The Vietnam War began in 1955, one year before Bud’s service was to end. He was sent to Vietnam, where he did four tours, or about four years. Between Korea and Vietnam, Bud spent time on seven aircraft carriers: the USS Essex, USS Midway, USS Philippine Sea, USS Valley Forge, USS Kitty Hawk, USS Ranger and the USS Constellation. “I had a series of heart attacks because of the stress and the strain from the battles. The next thing I knew, they flew me into the Philippines, to Clark Air Base. I went from there to the San Diego Naval Hospital. From San Diego, they checked my records, and flew me to the Philadelphia Naval Hospital because that’s where I was from.
“The doctor told me my heart was too weak to be operated on and that I would be retired on disability. They put me out of the hospital, and there I was standing on the street corner. They dumped me on the street. That’s what happened to me. They just dumped me. So I called my sister in New Jersey and I said, ‘sis, come and get me.’ She and a friend drove down that day and I went back to New Jersey with them.
“During World War II, we were greeted warmly when we returned, but Vietnam was different. We were cursed. I had somebody splatter my place with red paint. They called us baby killers and spat on us. I was spit on too. We were treated horribly. Any of us that served in Vietnam, we were considered anything but patriotic. According to the people we were killers. But I only tried to do what I felt was right. I’ve been that way all my life.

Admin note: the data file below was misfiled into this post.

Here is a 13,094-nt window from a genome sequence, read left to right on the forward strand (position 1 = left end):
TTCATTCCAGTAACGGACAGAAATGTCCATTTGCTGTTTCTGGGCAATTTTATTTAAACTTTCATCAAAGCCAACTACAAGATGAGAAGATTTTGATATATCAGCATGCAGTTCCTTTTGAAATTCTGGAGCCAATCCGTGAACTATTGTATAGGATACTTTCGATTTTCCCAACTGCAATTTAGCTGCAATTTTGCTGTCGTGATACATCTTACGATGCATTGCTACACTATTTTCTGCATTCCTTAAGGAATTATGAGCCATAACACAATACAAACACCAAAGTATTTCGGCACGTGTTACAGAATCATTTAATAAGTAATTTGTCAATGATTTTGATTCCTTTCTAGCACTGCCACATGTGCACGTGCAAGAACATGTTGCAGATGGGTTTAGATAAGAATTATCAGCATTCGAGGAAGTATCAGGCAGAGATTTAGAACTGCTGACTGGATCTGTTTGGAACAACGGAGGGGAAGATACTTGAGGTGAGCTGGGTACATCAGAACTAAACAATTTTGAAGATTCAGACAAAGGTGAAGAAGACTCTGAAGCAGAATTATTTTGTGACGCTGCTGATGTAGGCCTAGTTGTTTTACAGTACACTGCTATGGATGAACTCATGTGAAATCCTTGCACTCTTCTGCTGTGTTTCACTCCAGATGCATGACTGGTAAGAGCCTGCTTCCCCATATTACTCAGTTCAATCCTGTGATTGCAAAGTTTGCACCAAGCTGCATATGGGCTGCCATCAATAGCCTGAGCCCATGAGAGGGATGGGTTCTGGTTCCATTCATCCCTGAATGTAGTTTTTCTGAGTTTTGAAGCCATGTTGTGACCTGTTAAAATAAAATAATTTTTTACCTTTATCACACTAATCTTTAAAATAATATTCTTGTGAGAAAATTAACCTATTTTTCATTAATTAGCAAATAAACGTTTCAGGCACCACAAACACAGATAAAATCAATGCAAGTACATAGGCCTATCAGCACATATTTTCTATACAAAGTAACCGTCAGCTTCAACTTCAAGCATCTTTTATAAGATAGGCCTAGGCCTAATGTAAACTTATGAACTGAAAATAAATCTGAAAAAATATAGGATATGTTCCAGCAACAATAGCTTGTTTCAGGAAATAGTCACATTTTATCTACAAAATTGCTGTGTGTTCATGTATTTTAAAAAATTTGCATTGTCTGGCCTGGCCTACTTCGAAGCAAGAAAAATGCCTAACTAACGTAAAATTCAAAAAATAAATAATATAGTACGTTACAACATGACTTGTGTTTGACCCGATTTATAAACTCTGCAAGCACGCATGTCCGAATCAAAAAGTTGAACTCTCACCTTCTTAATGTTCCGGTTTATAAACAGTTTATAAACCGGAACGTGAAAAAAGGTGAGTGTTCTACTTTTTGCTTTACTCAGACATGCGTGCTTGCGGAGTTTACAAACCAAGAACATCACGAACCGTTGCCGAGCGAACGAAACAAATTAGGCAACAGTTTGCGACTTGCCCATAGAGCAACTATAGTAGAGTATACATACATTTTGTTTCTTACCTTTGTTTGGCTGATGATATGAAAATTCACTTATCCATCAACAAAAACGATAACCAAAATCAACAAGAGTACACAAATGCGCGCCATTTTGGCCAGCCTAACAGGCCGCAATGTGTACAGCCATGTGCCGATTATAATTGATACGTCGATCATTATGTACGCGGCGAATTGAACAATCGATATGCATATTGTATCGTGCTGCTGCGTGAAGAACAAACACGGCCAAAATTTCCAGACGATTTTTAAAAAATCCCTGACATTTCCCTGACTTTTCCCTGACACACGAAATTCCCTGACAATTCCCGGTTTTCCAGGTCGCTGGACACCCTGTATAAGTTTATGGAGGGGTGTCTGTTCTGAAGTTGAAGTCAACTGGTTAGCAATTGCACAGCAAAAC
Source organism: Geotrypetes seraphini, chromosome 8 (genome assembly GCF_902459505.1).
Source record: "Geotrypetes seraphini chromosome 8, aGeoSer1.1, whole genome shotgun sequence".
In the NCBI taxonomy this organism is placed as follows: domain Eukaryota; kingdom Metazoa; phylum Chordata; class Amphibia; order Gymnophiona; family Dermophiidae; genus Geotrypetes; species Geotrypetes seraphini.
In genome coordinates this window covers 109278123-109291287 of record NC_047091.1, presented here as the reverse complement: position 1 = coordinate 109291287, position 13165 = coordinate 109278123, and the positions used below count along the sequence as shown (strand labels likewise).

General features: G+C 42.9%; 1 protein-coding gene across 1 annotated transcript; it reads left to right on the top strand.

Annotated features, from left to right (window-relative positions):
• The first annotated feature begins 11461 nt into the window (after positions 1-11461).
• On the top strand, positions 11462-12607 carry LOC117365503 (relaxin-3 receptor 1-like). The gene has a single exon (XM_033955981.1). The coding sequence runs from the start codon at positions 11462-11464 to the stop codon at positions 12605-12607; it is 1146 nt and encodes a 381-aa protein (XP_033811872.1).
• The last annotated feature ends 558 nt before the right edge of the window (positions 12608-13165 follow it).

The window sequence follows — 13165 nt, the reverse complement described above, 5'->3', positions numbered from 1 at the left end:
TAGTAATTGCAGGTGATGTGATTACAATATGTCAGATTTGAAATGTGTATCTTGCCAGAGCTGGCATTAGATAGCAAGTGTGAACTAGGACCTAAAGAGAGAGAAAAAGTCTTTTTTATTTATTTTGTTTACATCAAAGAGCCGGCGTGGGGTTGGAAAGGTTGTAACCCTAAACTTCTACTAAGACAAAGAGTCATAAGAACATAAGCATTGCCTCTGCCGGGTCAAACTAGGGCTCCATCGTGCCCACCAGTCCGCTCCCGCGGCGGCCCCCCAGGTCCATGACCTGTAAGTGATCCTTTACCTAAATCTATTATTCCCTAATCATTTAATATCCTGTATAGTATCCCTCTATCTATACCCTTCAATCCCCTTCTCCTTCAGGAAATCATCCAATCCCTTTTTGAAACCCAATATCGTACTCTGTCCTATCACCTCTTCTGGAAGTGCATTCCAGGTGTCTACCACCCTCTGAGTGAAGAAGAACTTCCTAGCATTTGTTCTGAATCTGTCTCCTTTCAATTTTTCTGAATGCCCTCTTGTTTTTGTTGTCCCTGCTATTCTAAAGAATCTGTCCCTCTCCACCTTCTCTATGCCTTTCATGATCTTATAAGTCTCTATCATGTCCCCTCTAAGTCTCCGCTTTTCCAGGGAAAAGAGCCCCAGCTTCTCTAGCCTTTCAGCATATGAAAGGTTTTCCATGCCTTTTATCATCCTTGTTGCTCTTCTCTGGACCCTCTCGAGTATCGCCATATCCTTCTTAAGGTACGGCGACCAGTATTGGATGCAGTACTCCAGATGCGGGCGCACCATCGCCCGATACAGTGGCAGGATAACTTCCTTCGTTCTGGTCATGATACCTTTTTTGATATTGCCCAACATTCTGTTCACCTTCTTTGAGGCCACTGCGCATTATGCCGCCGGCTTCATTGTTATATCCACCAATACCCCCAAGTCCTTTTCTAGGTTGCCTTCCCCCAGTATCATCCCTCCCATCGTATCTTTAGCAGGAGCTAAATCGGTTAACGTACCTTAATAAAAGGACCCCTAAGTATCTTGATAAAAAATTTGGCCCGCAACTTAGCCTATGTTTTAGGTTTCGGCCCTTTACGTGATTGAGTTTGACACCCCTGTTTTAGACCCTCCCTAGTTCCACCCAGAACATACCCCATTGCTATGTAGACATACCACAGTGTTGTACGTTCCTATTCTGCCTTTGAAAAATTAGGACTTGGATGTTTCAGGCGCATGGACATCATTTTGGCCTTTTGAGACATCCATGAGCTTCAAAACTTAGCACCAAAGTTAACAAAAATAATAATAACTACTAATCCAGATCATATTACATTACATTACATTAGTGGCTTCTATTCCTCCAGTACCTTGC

“People don’t realize what we go through during the battles or war, but also what we go through when we come back. Today it’s different. People are starting to realize the importance of taking care of our veterans.”
After a number years volunteering at local schools in New Jersey, Bud decided he couldn’t take the cold anymore. He moved to Florida in the late 70s and has called it home for over thirty years. While in New Jersey and in Florida, Bud was a member of the Masonic Order, an organization based on service within communities. He became a Master Mason, working his way up to a 32nd degree Shriner.
He also got involved in local politics. “A friend of mine, Lou Schultz, who was a Veteran Service Officer for Collier County, convinced me to run for the Chairman of the Collier County Veteran’s Council. It was about 1991. I said I wasn’t qualified, but he said, ‘the hell you’re not! After thirty years in the military and three wars, I can’t think of anybody more qualified than you.’ So I ran and I held the position for two years.”